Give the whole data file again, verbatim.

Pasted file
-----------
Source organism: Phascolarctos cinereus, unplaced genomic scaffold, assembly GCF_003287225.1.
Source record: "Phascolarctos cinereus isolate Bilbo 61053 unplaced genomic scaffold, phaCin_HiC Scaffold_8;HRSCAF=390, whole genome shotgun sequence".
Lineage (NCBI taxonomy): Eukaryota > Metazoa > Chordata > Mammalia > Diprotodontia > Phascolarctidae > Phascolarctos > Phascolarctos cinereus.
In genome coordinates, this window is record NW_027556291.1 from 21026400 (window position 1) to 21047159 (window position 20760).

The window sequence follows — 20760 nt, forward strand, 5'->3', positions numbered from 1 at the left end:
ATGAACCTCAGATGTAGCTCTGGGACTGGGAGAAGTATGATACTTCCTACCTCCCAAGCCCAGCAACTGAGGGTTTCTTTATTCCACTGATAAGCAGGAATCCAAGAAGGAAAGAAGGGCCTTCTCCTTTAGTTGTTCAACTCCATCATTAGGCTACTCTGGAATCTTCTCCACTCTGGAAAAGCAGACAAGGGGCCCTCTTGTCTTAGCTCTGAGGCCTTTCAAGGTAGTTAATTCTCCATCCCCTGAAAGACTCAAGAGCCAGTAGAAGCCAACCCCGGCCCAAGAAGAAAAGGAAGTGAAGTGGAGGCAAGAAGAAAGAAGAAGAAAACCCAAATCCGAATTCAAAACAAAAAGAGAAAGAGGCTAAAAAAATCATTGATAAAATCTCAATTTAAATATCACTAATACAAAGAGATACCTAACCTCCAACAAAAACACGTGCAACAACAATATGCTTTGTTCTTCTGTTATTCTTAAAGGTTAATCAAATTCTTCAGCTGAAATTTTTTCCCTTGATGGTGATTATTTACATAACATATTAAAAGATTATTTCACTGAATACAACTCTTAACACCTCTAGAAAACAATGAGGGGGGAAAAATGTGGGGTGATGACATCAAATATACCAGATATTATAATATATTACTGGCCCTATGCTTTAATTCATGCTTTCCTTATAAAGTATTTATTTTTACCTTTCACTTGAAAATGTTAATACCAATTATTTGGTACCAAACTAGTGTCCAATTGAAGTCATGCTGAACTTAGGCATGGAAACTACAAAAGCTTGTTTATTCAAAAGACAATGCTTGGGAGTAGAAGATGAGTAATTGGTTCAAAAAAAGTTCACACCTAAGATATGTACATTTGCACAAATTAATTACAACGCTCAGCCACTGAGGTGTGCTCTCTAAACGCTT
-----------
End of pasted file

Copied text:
Source organism: Phascolarctos cinereus, unplaced genomic scaffold, assembly GCF_003287225.1.
Source record: "Phascolarctos cinereus isolate Bilbo 61053 unplaced genomic scaffold, phaCin_HiC Scaffold_8;HRSCAF=390, whole genome shotgun sequence".
Lineage (NCBI taxonomy): Eukaryota > Metazoa > Chordata > Mammalia > Diprotodontia > Phascolarctidae > Phascolarctos > Phascolarctos cinereus.
In genome coordinates, this window is record NW_027556291.1 from 21026400 (window position 1) to 21047159 (window position 20760).

The window sequence follows — 20760 nt, forward strand, 5'->3', positions numbered from 1 at the left end:
ATGAACCTCAGATGTAGCTCTGGGACTGGGAGAAGTATGATACTTCCTACCTCCCAAGCCCAGCAACTGAGGGTTTCTTTATTCCACTGATAAGCAGGAATCCAAGAAGGAAAGAAGGGCCTTCTCCTTTAGTTGTTCAACTCCATCATTAGGCTACTCTGGAATCTTCTCCACTCTGGAAAAGCAGACAAGGGGCCCTCTTGTCTTAGCTCTGAGGCCTTTCAAGGTAGTTAATTCTCCATCCCCTGAAAGACTCAAGAGCCAGTAGAAGCCAACCCCGGCCCAAGAAGAAAAGGAAGTGAAGTGGAGGCAAGAAGAAAGAAGAAGAAAACCCAAATCCGAATTCAAAACAAAAAGAGAAAGAGGCTAAAAAAATCATTGATAAAATCTCAATTTAAATATCACTAATACAAAGAGATACCTAACCTCCAACAAAAACACGTGCAACAACAATATGCTTTGTTCTTCTGTTATTCTTAAAGGTTAATCAAATTCTTCAGCTGAAATTTTTTCCCTTGATGGTGATTATTTACATAACATATTAAAAGATTATTTCACTGAATACAACTCTTAACACCTCTAGAAAACAATGAGGGGGGAAAAATGTGGGGTGATGACATCAAATATACCAGATATTATAATATATTACTGGCCCTATGCTTTAATTCATGCTTTCCTTATAAAGTATTTATTTTTACCTTTCACTTGAAAATGTTAATACCAATTATTTGGTACCAAACTAGTGTCCAATTGAAGTCATGCTGAACTTAGGCATGGAAACTACAAAAGCTTGTTTATTCAAAAGACAATGCTTGGGAGTAGAAGATGAGTAATTGGTTCAAAAAAAGTTCACACCTAAGATATGTACATTTGCACAAATTAATTACAACGCTCAGCCACTGAGGTGTGCTCTCTAAACGCTT